According to Salmon of the Americas, an ocean farmed salmon trade association, yes it can. Aquaculture is one of the fastest growing food production solutions to help ensure the sustainability of the renewable resource, says the organisation. Currently, approximately 25 per cent of the salmon consumed worldwide has been farm raised.
Salmon of the Americas is an organization representing salmon-producing companies in both North and South America. By offering current, research-supported data on farmed salmon, the organization strives to provide North American consumers with the knowledge they need to enjoy the healthy benefits that salmon offers.
"By 2020, a 23 to 32 million-tonne increase in supply will be required in order to meet the global demand for seafood"
Laura McNaughton of Salmon of the Americas
"Many people are surprised to learn that the consumption of farmed salmon has such a positive impact on wild salmon. In reality, the environmentally friendly practices that salmon fish farms utilize helps ensure the sustainability of the entire salmon species," says Laura McNaughton of Salmon of the Americas.
For several decades, the changes in climate, over-fishing and marine habitat destruction have all played a significant role in the depletion of the Wild Pacific and Atlantic salmon population. The limited wild salmon population combined with the increasing public demand for the fish, has threatened the long-term existence of the species.
However, sustainable farming is being used as a solution to the depleting salmon population. Sustainable farming is farming conducted in a way that minimizes the impact on the marine environment and local species, resulting in a safe, healthy and nutritious product. Additionally, substantial past research has confirmed that ocean farming provides higher mortality rates, as well as less of a negative environmental impact than closed containment farming.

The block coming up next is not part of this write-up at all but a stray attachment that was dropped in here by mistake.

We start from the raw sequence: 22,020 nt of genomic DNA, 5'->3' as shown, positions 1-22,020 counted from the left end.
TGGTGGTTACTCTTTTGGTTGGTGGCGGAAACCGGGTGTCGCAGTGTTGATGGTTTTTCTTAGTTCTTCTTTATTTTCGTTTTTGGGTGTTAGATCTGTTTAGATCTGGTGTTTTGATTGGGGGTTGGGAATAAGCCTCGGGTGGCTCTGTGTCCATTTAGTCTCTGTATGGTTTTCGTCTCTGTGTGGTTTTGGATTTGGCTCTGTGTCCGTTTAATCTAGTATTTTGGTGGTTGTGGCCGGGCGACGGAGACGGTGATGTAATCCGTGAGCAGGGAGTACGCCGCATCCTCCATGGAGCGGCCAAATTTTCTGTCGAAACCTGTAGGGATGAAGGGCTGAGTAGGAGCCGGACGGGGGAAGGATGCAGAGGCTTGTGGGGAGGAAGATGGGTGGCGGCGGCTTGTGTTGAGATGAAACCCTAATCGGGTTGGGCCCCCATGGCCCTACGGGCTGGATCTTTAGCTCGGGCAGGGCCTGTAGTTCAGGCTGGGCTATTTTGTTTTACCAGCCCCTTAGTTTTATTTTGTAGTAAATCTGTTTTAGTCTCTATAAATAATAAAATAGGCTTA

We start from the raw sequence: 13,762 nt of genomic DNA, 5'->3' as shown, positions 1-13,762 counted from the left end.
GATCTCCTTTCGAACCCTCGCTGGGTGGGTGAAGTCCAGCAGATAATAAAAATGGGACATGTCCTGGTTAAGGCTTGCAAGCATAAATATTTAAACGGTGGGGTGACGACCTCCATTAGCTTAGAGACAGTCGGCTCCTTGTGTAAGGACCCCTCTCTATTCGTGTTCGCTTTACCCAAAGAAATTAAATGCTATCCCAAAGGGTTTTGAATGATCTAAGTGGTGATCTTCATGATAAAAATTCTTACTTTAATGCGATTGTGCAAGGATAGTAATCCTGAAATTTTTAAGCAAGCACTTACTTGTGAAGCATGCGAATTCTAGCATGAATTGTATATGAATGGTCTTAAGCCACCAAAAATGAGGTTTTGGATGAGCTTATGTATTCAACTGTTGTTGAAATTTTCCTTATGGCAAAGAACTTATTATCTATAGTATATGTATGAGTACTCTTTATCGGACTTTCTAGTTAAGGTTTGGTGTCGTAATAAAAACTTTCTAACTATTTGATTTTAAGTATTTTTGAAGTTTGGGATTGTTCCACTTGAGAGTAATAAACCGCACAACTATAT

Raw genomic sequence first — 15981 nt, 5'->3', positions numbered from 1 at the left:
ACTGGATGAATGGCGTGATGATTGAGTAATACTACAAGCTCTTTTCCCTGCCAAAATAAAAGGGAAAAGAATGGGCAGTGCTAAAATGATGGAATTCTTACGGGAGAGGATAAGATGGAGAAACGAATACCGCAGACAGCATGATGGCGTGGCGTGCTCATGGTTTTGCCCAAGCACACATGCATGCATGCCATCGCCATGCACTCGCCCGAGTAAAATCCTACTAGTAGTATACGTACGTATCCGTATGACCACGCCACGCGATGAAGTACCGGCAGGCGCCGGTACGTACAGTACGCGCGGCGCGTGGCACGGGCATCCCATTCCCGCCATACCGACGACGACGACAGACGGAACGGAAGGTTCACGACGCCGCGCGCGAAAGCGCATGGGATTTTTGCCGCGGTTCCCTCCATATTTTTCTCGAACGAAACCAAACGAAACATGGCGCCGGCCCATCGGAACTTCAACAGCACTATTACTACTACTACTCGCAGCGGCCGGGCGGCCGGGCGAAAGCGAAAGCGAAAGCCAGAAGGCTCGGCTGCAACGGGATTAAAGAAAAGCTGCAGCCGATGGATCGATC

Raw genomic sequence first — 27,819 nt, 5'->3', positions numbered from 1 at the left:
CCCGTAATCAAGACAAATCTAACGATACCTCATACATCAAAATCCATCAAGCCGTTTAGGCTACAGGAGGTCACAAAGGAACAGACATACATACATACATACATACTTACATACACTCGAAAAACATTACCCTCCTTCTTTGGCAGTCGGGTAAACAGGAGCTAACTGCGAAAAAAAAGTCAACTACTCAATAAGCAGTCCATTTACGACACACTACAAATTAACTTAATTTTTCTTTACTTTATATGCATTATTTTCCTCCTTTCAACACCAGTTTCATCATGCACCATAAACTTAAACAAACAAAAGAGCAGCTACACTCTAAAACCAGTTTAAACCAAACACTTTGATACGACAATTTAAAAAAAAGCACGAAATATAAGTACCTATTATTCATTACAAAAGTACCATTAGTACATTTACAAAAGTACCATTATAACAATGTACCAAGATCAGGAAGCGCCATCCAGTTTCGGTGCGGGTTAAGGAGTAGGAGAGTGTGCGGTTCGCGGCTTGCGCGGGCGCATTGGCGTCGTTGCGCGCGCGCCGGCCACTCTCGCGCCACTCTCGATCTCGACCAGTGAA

The efforts of the salmon farming industry have helped grow the wild salmon population to a comfortable level to ensure sustainability. The techniques used in salmon ocean farming essentially help with the enhancement of wild salmon hatcheries. The hatcheries release tens of millions of salmon into the wild every year, helping to grow the wild catch numbers to the levels required to sustain wild stocks. Currently, approximately one third of the wild salmon caught began their lives in a controlled hatchery environment. Additionally, prior to being released into the wild, the hatchery salmon are thoroughly inspected to ensure that they enter the wild free from disease.
"It is predicted that by 2020, a 23 to 32 million-tonne increase in supply will be required in order to meet the global demand for seafood. Aquaculture is a sustainable solution to help ensure the existence of the wild salmon species," says McNaughton.